A judge has approved Entergy New Orleans’ acceptance of up to $200 million in federal storm recovery funds and at least $50 million in insurance payments for Hurricane Katrina damage, a key step in the city’s electricity and natural gas utility emerging from bankruptcy.
ENO, a unit of New Orleans-based Entergy Corp., filed for protection from its creditors in October 2005 after Katrina and flooding resulting from breached levees in the below-sea level city largely wiped out its system and left it, for months, with few paying customers.
Before the storm, ENO typically contributed only 10 to 15 cents per share of earnings at Entergy Corp., which has not sought bankruptcy protection.
The unit had already obtained the required state approval to get the federal aid, which will help pay for storm recovery costs so far estimated at $213 million, but expected to rise. Formal approval by U.S. Bankruptcy Judge Jerry Brown was required for ENO to get the money.
Under ENO’s reorganization plan, all creditors would be paid in full and the company would maintain its current work force of 400 employees. But the plan would not go into effect without the $200 million grant and at least $50 million in insurance payments. Earlier this month, ENO said it had settled an insurance claim with AIG Inc. for $53.7 million.
Brown approved the insurance payment during an afternoon hearing. ENO attorney Elizabeth Futrell said the company would have at least $50 million in its hands within 30 days. So far, ENO has received $9.8 million in insurance payments, she said.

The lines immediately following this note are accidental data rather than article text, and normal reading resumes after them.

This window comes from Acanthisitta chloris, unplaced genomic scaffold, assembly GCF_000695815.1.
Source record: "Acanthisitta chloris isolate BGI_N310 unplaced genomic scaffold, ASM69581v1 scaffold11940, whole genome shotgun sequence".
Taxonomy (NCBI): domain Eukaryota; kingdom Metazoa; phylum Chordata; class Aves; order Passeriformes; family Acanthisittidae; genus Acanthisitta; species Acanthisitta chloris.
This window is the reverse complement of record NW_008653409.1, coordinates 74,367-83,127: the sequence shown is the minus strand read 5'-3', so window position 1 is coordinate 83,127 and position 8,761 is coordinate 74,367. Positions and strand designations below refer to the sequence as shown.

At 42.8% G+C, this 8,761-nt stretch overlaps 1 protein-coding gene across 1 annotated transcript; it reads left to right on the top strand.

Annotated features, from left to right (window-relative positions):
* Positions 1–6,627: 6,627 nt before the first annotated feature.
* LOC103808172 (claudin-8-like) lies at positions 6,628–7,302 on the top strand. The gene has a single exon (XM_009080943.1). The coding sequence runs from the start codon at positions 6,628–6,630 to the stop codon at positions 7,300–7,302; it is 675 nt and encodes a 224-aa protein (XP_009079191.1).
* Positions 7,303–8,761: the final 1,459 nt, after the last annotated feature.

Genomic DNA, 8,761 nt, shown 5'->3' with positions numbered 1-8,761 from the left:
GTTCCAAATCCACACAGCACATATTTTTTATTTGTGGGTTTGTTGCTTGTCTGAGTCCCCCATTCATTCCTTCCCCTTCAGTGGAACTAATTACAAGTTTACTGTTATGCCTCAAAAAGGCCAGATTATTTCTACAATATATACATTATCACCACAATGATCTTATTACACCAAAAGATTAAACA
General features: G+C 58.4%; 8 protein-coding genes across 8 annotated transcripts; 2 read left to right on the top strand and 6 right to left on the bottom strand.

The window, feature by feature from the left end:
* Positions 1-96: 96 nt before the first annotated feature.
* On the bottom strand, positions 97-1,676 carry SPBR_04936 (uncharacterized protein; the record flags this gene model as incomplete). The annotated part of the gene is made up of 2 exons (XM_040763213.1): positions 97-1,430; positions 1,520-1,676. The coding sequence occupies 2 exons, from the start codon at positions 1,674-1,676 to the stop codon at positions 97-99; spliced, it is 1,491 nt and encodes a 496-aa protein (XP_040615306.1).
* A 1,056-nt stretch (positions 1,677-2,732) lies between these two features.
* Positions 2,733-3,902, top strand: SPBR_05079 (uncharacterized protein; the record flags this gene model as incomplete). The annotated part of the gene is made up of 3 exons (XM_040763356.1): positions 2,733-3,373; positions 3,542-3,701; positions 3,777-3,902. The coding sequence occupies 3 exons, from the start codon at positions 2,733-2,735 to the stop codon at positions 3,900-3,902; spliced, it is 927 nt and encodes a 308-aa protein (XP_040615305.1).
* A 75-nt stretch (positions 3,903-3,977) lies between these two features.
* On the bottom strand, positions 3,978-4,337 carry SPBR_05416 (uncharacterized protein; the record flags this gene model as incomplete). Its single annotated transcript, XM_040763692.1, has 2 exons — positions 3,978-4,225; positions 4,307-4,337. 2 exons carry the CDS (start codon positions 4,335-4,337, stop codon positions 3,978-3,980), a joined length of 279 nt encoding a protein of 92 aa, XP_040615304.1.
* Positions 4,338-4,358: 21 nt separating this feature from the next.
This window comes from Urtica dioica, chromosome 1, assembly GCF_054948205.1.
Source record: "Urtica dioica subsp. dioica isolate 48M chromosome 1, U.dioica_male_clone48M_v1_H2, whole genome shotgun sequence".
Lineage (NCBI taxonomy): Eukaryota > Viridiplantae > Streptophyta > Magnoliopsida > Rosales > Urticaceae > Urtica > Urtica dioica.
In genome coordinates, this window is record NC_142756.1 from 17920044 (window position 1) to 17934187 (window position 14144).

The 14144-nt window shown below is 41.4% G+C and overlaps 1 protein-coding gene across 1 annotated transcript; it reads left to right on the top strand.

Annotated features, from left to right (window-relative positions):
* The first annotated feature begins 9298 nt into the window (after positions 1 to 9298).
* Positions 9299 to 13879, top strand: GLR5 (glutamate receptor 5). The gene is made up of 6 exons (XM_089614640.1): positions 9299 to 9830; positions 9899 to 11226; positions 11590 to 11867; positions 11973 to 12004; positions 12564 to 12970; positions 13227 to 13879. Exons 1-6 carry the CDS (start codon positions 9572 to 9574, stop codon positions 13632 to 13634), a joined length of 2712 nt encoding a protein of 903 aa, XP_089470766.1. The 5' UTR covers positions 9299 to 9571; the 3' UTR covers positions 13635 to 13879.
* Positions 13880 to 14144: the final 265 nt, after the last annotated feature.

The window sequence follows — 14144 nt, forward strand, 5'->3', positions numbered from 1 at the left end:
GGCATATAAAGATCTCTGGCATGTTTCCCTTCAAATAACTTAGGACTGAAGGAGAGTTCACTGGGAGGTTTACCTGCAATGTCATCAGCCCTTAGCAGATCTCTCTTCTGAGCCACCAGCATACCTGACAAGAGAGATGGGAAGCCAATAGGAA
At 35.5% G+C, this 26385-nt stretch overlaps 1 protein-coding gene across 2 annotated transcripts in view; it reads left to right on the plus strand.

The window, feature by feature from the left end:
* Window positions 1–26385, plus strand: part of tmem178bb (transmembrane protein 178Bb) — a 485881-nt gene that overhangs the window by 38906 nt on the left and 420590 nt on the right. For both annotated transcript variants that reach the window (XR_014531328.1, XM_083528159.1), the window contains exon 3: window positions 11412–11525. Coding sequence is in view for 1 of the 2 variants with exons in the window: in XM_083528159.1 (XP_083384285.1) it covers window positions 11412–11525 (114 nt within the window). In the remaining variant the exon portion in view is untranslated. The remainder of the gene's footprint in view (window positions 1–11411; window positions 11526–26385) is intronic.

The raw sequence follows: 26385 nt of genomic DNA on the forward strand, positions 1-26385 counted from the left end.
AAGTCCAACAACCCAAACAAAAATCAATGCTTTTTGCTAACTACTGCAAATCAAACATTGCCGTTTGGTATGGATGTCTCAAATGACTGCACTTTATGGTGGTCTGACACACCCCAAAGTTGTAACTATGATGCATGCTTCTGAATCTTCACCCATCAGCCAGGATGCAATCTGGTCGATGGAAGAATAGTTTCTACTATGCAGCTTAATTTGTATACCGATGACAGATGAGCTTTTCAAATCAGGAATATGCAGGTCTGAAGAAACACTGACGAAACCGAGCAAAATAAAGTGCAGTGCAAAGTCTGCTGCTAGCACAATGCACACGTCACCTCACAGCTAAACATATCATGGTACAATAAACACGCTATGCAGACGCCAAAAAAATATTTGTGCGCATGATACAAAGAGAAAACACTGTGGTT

The immediate storm relief payment will be about $171.1 million. ENO attorney Patrick Vance said the company could have that money by Friday following the judge’s approval. The rest of the federal money – up to the full $200 million – will be paid over the next year after storms costs are certified by the New Orleans City Council, which regulates ENO.
The two payments approved are “more than what’s necessary to exit bankruptcy,” Futrell told the judge.
The bankruptcy reorganization process could be wrapped up by the end of next week. With the contracts in place, Brown has scheduled two days of hearings May 3-4 to confirm the reorganization plan. ENO has said that could enable it to emerge from bankruptcy around June 30.
The company is far from finished spending on Katrina damage. ENO said it expects to spend $465 million to rebuild its natural gas system to pre-storm standards.
The federal funds were sought by ENO to cushion rate increases to repair storm damage. Under a plan approved by the City Council, the company will be allowed to raise electric and gas rates by about 7.5 percent through April 2009. The plan includes a special assessment to build up a $75 million reserve fund against future storms.
Prior to Katrina, ENO had 190,000 power customers and 147,000 natural gas customers in Orleans Parish. Currently, the company says it has about 95,000 electricity customers and 65,000 gas customers.
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